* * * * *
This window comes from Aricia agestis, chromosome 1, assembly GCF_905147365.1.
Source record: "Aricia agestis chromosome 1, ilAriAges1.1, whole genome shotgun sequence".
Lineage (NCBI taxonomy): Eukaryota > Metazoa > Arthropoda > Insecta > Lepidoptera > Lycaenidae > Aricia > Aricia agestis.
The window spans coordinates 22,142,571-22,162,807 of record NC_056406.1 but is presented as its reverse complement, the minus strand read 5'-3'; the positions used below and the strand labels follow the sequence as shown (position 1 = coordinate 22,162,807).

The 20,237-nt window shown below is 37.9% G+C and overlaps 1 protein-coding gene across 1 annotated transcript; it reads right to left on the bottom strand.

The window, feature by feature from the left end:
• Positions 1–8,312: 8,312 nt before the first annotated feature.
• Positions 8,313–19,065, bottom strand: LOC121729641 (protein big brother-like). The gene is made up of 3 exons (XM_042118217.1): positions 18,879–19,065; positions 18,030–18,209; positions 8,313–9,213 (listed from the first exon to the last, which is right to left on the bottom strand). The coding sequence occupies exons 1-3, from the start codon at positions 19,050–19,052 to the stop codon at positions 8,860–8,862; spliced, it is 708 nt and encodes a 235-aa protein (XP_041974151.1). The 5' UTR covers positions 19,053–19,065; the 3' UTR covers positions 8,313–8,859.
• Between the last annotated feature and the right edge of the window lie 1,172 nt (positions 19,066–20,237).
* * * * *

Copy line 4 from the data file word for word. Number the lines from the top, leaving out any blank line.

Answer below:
The window spans coordinates 22,142,571-22,162,807 of record NC_056406.1 but is presented as its reverse complement, the minus strand read 5'-3'; the positions used below and the strand labels follow the sequence as shown (position 1 = coordinate 22,162,807).